Robinson twins follow Olympian dad’s lead, fuel Young to Class 3A state track title
In beating runner-up Homewood-Flossmoor 53-44, the Dolphins became the first Public League girls track champ since Morgan Park won the Class AA title in 2002.
Albert Robinson knows firsthand the sacrifices required to be an elite runner.
He made them en route to earning a spot on the U.S. men’s 400-meter relay team for the Seoul (South Korea) Olympics in 1988.
So he wanted to make sure twin daughters Rachel and Sydney — now seniors at Young — understood what they would have to do if they wanted to follow in his footsteps.
‘‘I tried to discourage them from running,’’ Albert said. ‘‘I know if you want to be great, it’s a 100% commitment, not some of the shaky stuff you see other people doing.’’
Sydney remembers it a bit differently.
‘‘He was kind of getting on me to run track,’’ she said.
However it started, it’s hard to argue with the results. The Robinson twins each won four medals, including a trio of firsts, in leading Young to the Class 3A state title last weekend at Eastern Illinois in Charleston. In beating runner-up Homewood-Flossmoor 53-44, the Dolphins became the first Public League girls track champ since Morgan Park won the Class AA title in 2002.
Rachel and Sydney went first and second in the 100 at 12.03 and 12.08 seconds. They also led off and anchored, respectively, Young’s winning 400 and 800 relay teams in 47.84 seconds and 1 minute, 40.06 seconds. In the 200, it was Sydney in second (24.77) and Rachel (24.90) in third.
It was a rewarding finish to high school careers disrupted, like everyone else’s, by COVID-19. After a typical freshman season in 2019, the Robinsons lost their sophomore outdoor seasons to the pandemic and had only an abbreviated junior season that featured a limited schedule and a condensed state meet.
But they pushed on.
‘‘I knew that over quarantine I had to keep working and training because I knew the 2021 and 2022 seasons would be the most important of my high school career,’’ Rachel said.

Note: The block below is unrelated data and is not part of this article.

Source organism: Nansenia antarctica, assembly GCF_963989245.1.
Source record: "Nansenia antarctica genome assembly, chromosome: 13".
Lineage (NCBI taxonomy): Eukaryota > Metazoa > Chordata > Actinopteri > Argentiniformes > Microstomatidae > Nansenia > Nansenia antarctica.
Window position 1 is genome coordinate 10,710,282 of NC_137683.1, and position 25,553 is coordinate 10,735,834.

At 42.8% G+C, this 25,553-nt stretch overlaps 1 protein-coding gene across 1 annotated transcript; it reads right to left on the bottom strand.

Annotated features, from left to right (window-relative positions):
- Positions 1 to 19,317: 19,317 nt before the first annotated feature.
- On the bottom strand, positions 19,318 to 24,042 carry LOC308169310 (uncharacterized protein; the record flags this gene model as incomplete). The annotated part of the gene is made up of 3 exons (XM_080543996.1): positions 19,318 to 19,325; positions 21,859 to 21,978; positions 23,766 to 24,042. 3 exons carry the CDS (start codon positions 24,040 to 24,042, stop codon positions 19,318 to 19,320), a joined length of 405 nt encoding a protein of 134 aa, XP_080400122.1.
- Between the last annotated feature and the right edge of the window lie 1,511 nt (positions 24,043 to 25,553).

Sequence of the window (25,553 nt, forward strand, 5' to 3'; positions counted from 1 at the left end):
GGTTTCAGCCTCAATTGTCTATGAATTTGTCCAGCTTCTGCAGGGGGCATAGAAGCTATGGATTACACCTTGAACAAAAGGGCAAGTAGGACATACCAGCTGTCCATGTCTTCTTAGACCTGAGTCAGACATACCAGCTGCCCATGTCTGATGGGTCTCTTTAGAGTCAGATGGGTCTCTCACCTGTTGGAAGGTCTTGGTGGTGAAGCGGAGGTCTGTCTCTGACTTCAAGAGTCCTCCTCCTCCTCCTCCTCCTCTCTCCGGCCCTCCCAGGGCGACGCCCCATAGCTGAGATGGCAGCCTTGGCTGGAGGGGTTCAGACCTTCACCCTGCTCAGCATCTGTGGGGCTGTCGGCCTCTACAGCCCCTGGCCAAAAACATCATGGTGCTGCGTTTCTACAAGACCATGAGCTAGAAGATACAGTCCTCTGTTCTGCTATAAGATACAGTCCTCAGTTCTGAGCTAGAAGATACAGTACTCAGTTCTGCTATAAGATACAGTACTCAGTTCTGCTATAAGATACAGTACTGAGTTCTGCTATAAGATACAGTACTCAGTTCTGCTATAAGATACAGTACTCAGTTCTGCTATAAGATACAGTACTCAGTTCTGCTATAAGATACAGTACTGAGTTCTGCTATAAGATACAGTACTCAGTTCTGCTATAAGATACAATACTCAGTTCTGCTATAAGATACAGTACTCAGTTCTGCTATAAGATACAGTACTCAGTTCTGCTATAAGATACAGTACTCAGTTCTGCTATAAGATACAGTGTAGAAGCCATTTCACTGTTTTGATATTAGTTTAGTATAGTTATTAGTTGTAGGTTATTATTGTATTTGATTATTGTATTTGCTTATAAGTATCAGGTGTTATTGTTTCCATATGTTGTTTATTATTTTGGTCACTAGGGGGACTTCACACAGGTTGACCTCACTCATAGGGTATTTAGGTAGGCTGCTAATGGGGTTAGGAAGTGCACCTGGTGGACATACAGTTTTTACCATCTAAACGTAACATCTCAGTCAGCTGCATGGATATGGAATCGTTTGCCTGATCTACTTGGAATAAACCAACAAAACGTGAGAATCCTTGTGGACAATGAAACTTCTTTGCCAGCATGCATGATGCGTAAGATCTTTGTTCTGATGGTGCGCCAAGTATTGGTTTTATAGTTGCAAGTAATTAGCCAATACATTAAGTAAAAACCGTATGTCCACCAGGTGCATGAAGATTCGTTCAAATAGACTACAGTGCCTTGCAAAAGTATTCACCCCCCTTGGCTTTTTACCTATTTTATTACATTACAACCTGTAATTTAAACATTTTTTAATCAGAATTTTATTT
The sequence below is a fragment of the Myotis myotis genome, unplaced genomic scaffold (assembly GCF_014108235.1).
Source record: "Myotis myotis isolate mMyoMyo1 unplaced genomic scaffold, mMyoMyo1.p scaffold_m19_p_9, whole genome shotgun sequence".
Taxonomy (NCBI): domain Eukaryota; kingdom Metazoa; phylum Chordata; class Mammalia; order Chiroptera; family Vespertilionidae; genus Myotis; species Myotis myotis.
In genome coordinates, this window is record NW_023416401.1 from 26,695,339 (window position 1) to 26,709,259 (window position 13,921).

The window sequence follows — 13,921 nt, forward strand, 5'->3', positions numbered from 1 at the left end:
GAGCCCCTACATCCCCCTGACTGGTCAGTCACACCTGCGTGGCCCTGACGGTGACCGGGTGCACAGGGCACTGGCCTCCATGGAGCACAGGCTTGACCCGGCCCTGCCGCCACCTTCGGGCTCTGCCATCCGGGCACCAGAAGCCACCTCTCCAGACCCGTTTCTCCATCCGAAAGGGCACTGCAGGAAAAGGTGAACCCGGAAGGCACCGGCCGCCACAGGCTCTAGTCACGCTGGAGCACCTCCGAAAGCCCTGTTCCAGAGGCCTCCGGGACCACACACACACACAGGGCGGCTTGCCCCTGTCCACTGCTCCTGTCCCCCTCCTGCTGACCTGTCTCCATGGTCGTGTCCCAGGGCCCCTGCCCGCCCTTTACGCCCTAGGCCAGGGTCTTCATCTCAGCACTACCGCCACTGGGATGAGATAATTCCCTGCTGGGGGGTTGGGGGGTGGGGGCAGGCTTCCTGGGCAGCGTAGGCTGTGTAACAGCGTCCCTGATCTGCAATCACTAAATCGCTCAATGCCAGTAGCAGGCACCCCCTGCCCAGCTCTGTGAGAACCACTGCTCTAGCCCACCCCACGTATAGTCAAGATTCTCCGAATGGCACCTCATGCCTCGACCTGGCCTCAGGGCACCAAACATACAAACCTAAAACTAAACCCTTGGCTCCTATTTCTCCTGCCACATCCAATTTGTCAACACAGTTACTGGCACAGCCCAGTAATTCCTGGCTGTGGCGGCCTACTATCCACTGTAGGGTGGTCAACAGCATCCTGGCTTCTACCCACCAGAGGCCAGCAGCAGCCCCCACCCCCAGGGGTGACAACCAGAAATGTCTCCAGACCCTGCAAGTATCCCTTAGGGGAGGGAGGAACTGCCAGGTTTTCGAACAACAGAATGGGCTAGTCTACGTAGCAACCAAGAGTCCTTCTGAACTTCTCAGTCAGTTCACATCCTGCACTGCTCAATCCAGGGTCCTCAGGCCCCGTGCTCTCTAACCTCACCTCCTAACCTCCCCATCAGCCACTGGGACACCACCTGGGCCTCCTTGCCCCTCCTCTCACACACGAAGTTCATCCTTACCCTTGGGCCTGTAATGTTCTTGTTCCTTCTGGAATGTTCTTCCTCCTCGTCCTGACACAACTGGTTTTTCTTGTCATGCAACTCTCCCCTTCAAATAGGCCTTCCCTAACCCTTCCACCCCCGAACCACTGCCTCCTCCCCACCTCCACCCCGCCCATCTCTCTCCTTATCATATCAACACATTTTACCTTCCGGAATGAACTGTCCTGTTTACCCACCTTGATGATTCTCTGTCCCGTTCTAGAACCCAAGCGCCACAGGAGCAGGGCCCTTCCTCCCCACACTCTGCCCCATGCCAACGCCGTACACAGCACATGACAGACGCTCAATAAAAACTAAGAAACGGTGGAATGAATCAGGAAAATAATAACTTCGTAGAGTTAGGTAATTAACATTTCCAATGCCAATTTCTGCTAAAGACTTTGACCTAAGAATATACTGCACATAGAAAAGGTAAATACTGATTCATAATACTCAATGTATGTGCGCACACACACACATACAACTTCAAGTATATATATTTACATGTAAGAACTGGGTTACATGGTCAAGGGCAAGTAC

‘‘There was no point in frustration,’’ Sydney said. ‘‘I just had to keep training.’’
The state meet wasn’t without its challenges, either. With storms in the forecast, IHSA officials went to a rolling schedule without rest breaks between events. Then there was a weather delay of more than two hours, creating a classic case of hurry-up-and-wait.
‘‘I chilled out for a little bit,’’ Sydney said. ‘‘When it was time to focus and go, that’s what I did.’’
‘‘The rolling schedule didn’t bother me,’’ Rachel said. ‘‘What bothered me was that there were a couple of lightning strikes before the [800 relay]. They did not do [another] weather delay, which they should have done.’’
The rain returned as the meet wound down, forcing officials to dispense with the usual team awards ceremony. But the Robinsons and their teammates knew what was coming before the scores were announced.
‘‘We weren’t nervous,’’ Rachel said. ‘‘Our coach likes to count the points. We knew we won state.’’
‘‘When it was announced, it felt real,’’ Sydney said. ‘‘Everybody was cheering and screaming.’’
Though their high school careers are over, the Robinsons are sticking together. They’re heading north to run for Wisconsin.
‘‘We liked Madison, we liked the team and we really liked the coach,’’ Rachel said.
Sydney felt the same way about the Badgers.
‘‘They had everything we wanted,’’ she said.
‘‘They were asking my opinion,’’ Albert said. ‘‘I kept telling them, ‘I’m not running.’ . . . It’s about what they want to do.’’